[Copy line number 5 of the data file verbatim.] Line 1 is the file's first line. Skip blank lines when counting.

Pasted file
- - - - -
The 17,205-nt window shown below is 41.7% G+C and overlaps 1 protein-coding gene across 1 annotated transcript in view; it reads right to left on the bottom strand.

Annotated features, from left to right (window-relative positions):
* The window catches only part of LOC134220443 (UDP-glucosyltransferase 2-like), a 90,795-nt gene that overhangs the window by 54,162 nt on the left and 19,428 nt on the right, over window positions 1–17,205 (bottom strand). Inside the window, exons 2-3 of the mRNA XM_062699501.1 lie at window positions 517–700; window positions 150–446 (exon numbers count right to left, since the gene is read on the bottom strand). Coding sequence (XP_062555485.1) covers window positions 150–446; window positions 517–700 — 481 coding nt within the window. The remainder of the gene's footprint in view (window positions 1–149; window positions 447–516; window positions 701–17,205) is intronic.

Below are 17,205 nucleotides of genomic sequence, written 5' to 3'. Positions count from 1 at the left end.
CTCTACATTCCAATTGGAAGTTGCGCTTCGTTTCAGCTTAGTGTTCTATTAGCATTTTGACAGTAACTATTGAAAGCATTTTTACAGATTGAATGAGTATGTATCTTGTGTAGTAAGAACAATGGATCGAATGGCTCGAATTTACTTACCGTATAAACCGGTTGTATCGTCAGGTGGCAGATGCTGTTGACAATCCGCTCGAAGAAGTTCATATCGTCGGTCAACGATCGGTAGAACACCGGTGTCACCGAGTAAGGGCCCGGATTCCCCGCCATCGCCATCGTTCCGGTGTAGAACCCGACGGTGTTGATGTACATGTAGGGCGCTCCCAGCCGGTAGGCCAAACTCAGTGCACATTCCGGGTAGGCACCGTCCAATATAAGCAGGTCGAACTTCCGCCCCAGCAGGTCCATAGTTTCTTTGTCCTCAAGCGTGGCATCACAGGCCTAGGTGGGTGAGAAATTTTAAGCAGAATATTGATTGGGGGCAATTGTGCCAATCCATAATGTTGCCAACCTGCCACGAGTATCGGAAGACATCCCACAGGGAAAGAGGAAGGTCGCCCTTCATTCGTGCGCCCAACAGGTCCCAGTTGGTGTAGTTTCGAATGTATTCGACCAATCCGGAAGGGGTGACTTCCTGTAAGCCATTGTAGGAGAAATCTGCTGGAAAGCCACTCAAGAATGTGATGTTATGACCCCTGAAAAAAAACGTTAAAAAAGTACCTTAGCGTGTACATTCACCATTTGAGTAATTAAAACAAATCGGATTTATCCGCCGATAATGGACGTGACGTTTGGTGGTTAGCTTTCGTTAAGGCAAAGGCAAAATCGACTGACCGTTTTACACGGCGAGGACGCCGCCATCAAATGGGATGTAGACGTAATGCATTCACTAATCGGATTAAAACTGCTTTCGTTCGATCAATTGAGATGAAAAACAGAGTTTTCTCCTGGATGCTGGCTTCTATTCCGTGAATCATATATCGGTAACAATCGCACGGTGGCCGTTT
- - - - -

CTCTACATTCCAATTGGAAGTTGCGCTTCGTTTCAGCTTAGTGTTCTATTAGCATTTTGACAGTAACTATTGAAAGCATTTTTACAGATTGAATGAGTATGTATCTTGTGTAGTAAGAACAATGGATCGAATGGCTCGAATTTACTTACCGTATAAACCGGTTGTATCGTCAGGTGGCAGATGCTGTTGACAATCCGCTCGAAGAAGTTCATATCGTCGGTCAACGATCGGTAGAACACCGGTGTCACCGAGTAAGGGCCCGGATTCCCCGCCATCGCCATCGTTCCGGTGTAGAACCCGACGGTGTTGATGTACATGTAGGGCGCTCCCAGCCGGTAGGCCAAACTCAGTGCACATTCCGGGTAGGCACCGTCCAATATAAGCAGGTCGAACTTCCGCCCCAGCAGGTCCATAGTTTCTTTGTCCTCAAGCGTGGCATCACAGGCCTAGGTGGGTGAGAAATTTTAAGCAGAATATTGATTGGGGGCAATTGTGCCAATCCATAATGTTGCCAACCTGCCACGAGTATCGGAAGACATCCCACAGGGAAAGAGGAAGGTCGCCCTTCATTCGTGCGCCCAACAGGTCCCAGTTGGTGTAGTTTCGAATGTATTCGACCAATCCGGAAGGGGTGACTTCCTGTAAGCCATTGTAGGAGAAATCTGCTGGAAAGCCACTCAAGAATGTGATGTTATGACCCCTGAAAAAAAACGTTAAAAAAGTACCTTAGCGTGTACATTCACCATTTGAGTAATTAAAACAAATCGGATTTATCCGCCGATAATGGACGTGACGTTTGGTGGTTAGCTTTCGTTAAGGCAAAGGCAAAATCGACTGACCGTTTTACACGGCGAGGACGCCGCCATCAAATGGGATGTAGACGTAATGCATTCACTAATCGGATTAAAACTGCTTTCGTTCGATCAATTGAGATGAAAAACAGAGTTTTCTCCTGGATGCTGGCTTCTATTCCGTGAATCATATATCGGTAACAATCGCACGGTGGCCGTTT